The goal-oriented nature of these tools prompts us to reflect on the specific function of the technology in question. Seven functions have been identified for TIS in developed countries, which need to be modified for developing countries:
Knowledge development, there are several sources of knowledge development (e.g., R&D, technological learning, and imitation). General indicators are the number of research and development projects, the number of patents, the number of scientific publications, and the amount of investment in R&D. Findings show that many of these indicators are at acceptable levels, but physcial infrastructures for R&D are at low levels. For developing countries these have to be supplemented by indicators for absorptive capacity (status of same knowledge indicators) and technical learning. Technical learning begins with learning from ready-to-use technologies. Consist of three stages, first no changes are made on the technology imported but engineers and researchers learn. Second, imported technology is imitated, and engineers are able to acquire the design knowledge. Third, with the help of the R&D centers and universities, the improvement in the imported technology will be obtained. The findings show that the third step has not been taken for PV in Iran. Knowledge created by universities is not properly distributed among the industrial sector and the country’s entrepreneurs and the dissemination of knowledge remains at the theoretical stage.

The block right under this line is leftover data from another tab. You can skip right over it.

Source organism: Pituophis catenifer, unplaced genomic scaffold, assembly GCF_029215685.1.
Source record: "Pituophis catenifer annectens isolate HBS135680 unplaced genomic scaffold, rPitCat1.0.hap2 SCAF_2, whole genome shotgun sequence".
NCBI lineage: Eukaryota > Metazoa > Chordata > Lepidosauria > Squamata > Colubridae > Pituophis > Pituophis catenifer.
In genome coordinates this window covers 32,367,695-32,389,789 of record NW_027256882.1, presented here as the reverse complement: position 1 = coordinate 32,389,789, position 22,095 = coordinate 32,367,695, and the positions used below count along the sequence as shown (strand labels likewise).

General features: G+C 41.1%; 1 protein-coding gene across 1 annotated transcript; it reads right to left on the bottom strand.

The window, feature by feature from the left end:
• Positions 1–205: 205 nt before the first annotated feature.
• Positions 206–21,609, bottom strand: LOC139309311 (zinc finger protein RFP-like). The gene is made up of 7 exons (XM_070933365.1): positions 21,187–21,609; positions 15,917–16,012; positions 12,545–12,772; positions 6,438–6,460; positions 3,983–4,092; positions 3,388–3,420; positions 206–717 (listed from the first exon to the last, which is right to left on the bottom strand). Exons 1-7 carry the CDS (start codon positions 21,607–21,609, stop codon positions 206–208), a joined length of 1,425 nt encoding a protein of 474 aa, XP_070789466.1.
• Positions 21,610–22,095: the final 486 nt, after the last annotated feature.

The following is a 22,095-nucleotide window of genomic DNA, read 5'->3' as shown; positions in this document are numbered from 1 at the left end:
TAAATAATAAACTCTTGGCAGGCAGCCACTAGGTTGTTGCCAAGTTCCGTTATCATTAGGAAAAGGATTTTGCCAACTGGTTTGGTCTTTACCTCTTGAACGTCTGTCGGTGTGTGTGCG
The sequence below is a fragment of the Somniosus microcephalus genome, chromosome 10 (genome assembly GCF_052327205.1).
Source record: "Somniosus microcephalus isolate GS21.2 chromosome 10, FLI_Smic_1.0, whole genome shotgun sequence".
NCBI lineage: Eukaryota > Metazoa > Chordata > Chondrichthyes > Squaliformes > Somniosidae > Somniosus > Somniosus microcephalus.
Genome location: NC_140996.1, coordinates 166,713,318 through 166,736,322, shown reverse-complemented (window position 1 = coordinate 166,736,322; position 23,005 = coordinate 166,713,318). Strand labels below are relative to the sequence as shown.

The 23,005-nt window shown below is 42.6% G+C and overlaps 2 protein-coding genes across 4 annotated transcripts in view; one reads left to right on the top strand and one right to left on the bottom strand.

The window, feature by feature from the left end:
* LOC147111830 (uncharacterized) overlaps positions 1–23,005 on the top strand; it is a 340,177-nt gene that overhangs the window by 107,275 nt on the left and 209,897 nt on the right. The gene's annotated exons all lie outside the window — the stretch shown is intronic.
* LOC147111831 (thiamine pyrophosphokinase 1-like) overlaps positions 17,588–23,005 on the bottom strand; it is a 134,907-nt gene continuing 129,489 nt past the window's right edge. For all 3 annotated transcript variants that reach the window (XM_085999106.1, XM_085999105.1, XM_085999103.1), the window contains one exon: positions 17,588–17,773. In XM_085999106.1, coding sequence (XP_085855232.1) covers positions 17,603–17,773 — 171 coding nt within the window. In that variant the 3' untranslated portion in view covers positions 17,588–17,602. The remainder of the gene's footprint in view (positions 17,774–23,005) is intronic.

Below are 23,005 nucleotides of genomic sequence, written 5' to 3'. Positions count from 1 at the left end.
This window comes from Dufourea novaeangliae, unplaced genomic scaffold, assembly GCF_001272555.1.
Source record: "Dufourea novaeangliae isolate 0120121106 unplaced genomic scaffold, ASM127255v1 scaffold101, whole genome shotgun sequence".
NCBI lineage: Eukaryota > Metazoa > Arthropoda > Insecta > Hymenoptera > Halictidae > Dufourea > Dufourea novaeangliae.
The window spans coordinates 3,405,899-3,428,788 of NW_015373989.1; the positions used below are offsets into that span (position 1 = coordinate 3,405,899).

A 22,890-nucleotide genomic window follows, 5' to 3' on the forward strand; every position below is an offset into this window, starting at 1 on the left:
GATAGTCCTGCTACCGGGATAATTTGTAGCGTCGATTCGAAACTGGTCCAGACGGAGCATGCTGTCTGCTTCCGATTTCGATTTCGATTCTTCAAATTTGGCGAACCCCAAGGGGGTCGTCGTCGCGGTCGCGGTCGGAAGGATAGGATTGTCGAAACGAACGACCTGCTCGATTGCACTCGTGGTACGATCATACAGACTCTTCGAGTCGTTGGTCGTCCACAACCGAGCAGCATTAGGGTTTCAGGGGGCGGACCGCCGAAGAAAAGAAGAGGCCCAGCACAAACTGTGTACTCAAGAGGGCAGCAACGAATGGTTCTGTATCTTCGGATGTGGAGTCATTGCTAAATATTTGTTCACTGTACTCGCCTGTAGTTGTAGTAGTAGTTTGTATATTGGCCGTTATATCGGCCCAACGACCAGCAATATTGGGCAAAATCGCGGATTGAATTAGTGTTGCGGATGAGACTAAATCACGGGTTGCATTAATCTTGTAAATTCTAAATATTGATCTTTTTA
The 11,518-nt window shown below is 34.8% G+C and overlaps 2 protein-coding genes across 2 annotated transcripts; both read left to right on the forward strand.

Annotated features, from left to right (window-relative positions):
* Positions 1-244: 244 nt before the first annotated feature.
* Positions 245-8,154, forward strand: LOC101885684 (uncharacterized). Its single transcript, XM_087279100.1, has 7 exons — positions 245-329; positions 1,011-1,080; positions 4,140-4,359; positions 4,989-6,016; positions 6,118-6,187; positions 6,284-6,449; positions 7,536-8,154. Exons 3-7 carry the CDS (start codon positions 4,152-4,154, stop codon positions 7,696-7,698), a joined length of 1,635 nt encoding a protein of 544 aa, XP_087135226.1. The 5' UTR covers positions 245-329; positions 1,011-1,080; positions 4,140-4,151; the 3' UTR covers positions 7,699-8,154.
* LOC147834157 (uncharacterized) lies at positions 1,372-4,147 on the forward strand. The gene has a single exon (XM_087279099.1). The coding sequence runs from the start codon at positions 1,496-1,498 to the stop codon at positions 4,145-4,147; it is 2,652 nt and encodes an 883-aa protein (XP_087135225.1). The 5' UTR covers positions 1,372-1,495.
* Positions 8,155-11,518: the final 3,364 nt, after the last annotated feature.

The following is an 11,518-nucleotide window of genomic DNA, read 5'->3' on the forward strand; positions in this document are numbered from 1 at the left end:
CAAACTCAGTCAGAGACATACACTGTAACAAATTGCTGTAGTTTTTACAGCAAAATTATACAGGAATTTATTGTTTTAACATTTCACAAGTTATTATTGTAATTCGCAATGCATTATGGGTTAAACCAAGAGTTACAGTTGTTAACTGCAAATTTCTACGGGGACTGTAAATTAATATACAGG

Resource mobilization - developing countries can use international
funding, which can strengthen the resource mobilization function. Regarding human resource utilization, developing countries can enhance this function by attracting their experts and skilled citizens from developed countries
Market formation - the market might be appropriate, but it is occupied by developed countries’ companies. To underpin the innovation system and increase the willingness of entrepreneurs to enter the market, protective actions should be considered for markets. In addition, it is necessary to think about the formation of new technologies market against the dominant technologies market.
Entrepreneurial activities - Findings show that entrepreneurial activities are the weakest function of the innovation system. The number of industrial firms in
this field is low, The level of innovation is negligible. Companies focus exclusively on production, and they do not focus on R&D.
Guidance of research - Despite the proper identification of goals and
visions for the future and the formulation of regulations by the government, relevant action plans to address these goals do not exist, are of poor design, or, are no addressing only parts of the system or too few system processes.
Legitimization - Findings show that the level of support and advertising for
investing in this technology in the media, social networks, and scientific and industrial meetings are not at a desirable level.